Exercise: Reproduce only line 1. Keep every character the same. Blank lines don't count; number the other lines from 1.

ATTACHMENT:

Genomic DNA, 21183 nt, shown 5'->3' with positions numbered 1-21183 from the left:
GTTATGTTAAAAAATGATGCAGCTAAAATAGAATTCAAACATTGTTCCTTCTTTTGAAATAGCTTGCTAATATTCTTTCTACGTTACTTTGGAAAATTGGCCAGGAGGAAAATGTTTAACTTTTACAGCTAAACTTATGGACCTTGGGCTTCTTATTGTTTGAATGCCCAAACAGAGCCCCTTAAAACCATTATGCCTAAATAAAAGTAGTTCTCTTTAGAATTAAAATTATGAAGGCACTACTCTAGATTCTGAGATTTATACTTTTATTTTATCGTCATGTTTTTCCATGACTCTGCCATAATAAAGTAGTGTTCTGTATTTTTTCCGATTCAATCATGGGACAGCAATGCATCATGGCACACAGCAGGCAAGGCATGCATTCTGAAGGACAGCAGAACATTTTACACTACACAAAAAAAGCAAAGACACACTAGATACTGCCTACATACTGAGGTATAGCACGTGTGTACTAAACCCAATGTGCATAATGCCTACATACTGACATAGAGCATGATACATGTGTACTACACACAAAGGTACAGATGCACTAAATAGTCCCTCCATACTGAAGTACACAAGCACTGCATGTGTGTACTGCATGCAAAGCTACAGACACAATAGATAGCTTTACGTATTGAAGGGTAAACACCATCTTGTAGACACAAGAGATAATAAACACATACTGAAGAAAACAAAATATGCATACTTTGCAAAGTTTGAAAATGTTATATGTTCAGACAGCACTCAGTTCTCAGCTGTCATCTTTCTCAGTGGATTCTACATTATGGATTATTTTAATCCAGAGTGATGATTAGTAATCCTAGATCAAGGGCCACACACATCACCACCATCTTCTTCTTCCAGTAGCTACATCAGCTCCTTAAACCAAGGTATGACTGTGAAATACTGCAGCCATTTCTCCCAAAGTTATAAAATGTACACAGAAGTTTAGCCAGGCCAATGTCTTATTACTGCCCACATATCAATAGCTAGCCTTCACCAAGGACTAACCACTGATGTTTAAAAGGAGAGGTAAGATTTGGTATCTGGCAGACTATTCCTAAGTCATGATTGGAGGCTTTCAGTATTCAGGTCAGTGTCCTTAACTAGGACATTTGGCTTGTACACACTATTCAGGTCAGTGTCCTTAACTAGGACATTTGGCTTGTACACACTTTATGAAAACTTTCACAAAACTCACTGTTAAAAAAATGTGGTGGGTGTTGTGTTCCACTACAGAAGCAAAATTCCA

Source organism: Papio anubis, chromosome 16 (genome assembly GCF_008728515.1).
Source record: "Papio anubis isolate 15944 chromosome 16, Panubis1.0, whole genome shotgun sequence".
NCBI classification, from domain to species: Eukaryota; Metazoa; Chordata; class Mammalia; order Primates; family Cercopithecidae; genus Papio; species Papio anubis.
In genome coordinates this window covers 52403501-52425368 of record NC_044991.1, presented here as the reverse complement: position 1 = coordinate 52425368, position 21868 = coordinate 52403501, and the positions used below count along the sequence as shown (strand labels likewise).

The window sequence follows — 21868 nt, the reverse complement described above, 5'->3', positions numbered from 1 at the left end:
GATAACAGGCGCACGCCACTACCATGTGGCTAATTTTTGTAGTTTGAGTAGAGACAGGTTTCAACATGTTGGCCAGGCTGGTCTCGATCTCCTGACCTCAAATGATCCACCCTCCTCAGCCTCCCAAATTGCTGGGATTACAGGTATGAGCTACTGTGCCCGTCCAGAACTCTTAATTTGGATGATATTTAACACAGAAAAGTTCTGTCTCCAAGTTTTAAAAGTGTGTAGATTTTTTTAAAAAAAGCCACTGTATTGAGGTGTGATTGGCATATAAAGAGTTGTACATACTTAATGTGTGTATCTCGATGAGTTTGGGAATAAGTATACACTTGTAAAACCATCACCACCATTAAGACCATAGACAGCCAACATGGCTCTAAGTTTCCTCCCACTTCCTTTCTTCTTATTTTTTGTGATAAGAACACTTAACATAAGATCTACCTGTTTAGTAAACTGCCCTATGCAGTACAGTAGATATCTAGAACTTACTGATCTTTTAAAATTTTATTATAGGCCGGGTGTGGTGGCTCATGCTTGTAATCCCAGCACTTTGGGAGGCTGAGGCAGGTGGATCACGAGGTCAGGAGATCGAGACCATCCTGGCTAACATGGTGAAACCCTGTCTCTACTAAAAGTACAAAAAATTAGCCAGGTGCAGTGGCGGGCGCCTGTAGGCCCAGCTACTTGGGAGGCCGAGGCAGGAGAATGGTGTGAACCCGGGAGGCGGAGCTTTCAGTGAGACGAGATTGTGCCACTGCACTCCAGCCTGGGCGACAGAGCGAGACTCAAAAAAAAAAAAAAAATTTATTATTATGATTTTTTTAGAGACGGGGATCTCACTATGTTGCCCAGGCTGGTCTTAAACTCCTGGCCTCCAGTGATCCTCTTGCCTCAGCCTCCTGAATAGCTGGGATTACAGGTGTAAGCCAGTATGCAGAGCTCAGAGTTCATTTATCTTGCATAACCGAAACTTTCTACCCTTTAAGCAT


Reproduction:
Genomic DNA, 21183 nt, shown 5'->3' with positions numbered 1-21183 from the left: